Confused? Allow me to elaborate. I personally use this amazing app called ‘SMS Organizer’ by Microsoft. It categorizes all the texts I receive, segregates personal and impersonal communications and, after analyzing the promotional texts, recommends them to me at the opportune moment.
Still confused? Okay, for example, if you, a marketer, send me a text for a sale on your clothing brand, SMS Organizer will store it and when I’m near your store, it’ll notify me of the offer you sent me. Powerful? You bet! It also keeps track of my spending, my travel schedule, hotel, restaurant and movie bookings… the list is exhausting!
Okay, I’m sure you’re convinced that SMS is the way to go for business, now let’s look at how to go about SMS marketing.
7. It’s the Twitter of digital marketing
Okay, technically, Twitter is the Twitter of digital marketing (duh!) but since texts are restricted to 160 characters each (20 more than Twitter, I know), the scope for sending long-winded texts is limited and if you wish to exceed the limit, you’d incur a significant cost.
But, this begs the question, why would you want to exceed the limit? As I’ve mentioned before, the attention spans of people these days are comparable to a goldfish’s, so getting your point across in less characters makes sense.
One-liners, abbreviations, acronyms, etc. can be used to great effect when marketing via SMS and will prevent your text from becoming protracted and banal.
How Do I Make My SMS Marketing Campaign Effective?
Before I let you in on my secrets of SMS marketing, we need to lay down some ground rules that you absolutely cannot break, not only while engaging in SMS marketing but also while engaging in marketing of any sort.
Remember, marketing is more than advertising or selling or a combination of stuff like this. Marketing is a catch-all term that is also greater than the sum of its parts, and the primary purpose of marketing is to fill a need and do so profitably.
Therefore, a good marketer identifies a need in the market, identifies who needs something, what it is they need, when they need it, at what price point they need it, etc. And then tries to fulfil the need as efficiently, as effectively and most importantly, as profitably as possible.
The same rules apply to SMS marketing. When sending out your texts, make sure that there is a rhyme and reason to them, that they are being sent at just the right moment and to the right people.
Of course, 100% accuracy is neither required nor possible, so you should try your best.
Preaching done, let me give you some concrete tips!
1. Get clear
The first step is to get clarity, and the best way to do that is to ask yourself questions.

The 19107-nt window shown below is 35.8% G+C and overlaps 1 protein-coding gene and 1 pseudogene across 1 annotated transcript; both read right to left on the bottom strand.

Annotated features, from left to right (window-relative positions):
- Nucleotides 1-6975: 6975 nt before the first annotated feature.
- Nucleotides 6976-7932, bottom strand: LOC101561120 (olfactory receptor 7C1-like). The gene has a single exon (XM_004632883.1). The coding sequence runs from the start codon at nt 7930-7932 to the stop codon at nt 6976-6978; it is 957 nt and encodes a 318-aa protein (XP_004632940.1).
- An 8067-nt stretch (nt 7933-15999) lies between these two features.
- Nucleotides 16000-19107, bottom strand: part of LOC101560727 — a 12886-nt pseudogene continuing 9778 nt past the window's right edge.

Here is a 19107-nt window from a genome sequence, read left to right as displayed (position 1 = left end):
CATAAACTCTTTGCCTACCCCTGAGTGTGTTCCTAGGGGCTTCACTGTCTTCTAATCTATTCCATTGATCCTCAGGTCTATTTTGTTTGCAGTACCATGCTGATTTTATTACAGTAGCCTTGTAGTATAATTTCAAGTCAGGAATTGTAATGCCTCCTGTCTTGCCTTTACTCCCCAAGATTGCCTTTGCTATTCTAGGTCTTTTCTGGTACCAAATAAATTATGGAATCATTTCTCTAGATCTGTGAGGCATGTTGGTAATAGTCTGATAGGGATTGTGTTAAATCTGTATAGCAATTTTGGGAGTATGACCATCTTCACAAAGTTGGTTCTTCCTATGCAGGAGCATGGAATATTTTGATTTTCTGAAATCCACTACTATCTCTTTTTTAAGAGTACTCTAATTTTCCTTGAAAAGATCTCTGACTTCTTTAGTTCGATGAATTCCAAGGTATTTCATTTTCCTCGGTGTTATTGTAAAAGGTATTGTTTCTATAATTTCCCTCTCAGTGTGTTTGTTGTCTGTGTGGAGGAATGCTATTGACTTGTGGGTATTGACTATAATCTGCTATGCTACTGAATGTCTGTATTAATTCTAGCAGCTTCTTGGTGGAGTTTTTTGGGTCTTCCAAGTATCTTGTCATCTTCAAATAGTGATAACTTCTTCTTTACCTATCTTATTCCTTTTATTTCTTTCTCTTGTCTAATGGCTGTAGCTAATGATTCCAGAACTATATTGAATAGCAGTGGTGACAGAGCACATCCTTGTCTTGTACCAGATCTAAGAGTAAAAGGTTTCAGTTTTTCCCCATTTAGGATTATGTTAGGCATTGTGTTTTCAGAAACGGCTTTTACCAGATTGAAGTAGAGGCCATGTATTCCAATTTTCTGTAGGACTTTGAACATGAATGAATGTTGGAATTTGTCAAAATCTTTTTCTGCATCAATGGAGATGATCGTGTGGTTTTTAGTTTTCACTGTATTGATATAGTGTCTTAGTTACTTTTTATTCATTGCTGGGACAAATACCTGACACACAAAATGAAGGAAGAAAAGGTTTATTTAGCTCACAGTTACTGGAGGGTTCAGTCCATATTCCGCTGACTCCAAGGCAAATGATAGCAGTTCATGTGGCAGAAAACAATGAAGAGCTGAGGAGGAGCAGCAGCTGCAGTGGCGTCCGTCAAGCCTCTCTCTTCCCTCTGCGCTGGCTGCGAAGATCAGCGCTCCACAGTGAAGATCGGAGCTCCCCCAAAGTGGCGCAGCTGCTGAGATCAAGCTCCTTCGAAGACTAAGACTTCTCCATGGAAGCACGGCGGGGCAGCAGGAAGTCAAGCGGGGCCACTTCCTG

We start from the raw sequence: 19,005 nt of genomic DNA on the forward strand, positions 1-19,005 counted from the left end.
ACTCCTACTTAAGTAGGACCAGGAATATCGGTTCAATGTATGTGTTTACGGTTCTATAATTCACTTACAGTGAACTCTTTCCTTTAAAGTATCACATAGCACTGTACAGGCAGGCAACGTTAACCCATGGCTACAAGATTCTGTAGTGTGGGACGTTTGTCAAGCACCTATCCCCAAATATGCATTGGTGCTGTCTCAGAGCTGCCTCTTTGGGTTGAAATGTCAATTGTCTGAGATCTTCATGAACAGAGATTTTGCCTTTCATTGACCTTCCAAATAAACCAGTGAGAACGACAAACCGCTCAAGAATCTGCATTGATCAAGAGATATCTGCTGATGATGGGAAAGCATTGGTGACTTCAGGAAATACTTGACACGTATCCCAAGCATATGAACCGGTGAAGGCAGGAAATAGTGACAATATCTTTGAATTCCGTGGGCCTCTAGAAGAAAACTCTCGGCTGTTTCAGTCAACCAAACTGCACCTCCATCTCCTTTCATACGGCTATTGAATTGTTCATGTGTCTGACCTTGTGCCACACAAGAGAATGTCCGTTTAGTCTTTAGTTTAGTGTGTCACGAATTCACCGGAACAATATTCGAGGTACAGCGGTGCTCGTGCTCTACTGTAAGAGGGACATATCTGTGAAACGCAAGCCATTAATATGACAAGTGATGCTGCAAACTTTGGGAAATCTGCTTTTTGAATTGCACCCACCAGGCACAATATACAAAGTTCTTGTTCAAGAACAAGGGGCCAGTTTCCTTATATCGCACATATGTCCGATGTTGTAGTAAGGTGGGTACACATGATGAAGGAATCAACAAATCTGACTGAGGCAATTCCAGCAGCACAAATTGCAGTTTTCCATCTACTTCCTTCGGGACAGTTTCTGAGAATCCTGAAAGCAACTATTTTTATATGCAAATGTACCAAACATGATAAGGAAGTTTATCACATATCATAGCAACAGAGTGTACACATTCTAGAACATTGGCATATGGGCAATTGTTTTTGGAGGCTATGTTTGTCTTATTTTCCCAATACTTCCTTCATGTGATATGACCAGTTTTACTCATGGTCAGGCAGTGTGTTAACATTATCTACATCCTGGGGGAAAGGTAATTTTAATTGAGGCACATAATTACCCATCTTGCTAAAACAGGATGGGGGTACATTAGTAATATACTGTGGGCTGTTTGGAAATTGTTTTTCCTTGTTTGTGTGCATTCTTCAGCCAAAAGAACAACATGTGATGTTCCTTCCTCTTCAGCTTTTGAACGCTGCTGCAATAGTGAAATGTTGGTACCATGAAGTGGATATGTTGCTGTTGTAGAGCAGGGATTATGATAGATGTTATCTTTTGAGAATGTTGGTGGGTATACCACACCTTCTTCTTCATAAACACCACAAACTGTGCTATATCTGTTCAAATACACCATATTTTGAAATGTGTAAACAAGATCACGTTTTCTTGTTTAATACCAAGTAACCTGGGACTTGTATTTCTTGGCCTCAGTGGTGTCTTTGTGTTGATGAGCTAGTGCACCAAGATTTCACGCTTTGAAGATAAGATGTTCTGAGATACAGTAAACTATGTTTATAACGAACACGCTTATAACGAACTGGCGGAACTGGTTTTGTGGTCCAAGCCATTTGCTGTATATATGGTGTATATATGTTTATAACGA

What am I marketing? Why am I marketing this? Who am I marketing this to? And so on. You can start by answering the first question; some things that are usually marketed or communicated via SMS are:
Sales and offers
Once you have identified what it is you’re conveying via text, you can tailor the text accordingly, keeping in mind the target audience. Who are you marketing to?
If you are, say, SMSing senior citizens, make sure the message is well-punctuated, devoid of slang and modern jargon and gets directly to the point. Conversely, if you’re marketing to a younger demographic, some well-placed slangs, jargon and TLAs will make the message infinitely more attractive.
This has been but one example of how getting clarity and adapting your strategy by questioning it (even if those questions get harsh at times) works, and in this rapidly changing world, adapting is crucial to survival.
2. Keyword and shortcode
The keyword and the shortcode are two of the most important components of SMS marketing.
What is the keyword? In the kind of interactive text where the lead has to reply with a specific word or phrase, that word or phrase is called the keyword.
What is the shortcode? Well, a large portion of SMS marketers use the sort of services wherein replies are not supported by the sender which sent the promotional text, so you might have to send the keyword (explained above) to a specific number.
This number won’t be anything like a normal number, it’ll have some sort of pattern (though that’s not necessary) to make it easy to remember and it’s usually pretty short, around five digits, which is why it’s called a shortcode.
Why is it important to have a keyword and a shortcode? Firstly, a keyword is precise; the intention of the sender is clear. Secondly, a shortcode is easy to type and remember. Thirdly, it prevents digital clutter from accumulating. Lastly, several keywords can be used on the same shortcode for different actions.
3. Get personal
No, I’m not telling you to pick a fight with the lead, no, to the contrary, make your message as personal as possible so that it appeals to the lead.
How do you make your message personal? It’s actually very simple. Don’t make your message sound like it was written by a robot, a human that functions like a robot or a person who couldn’t be bothered to care.
One very effective method of going about this is to include tons of pronouns. Do not call the lead a “customer”, “lead” or something of the sort, because that’s borderline derogatory! Instead, use “we”, “I”, “you”, “us”, etc.
Why should make your message personal? What’s wrong with an impersonal message? An impersonal message is incredibly run-of-the-mill and reeks of cold-selling, and nobody wants to hear borderline corporate-speak.
Instead, when you make your message personal, you make the lead feel like they deserve your attention and that they are being attended to as well. It can also alleviate bad moods, such as blues, as it gives off a feeling of warmth.
4. Don’t beat around the bush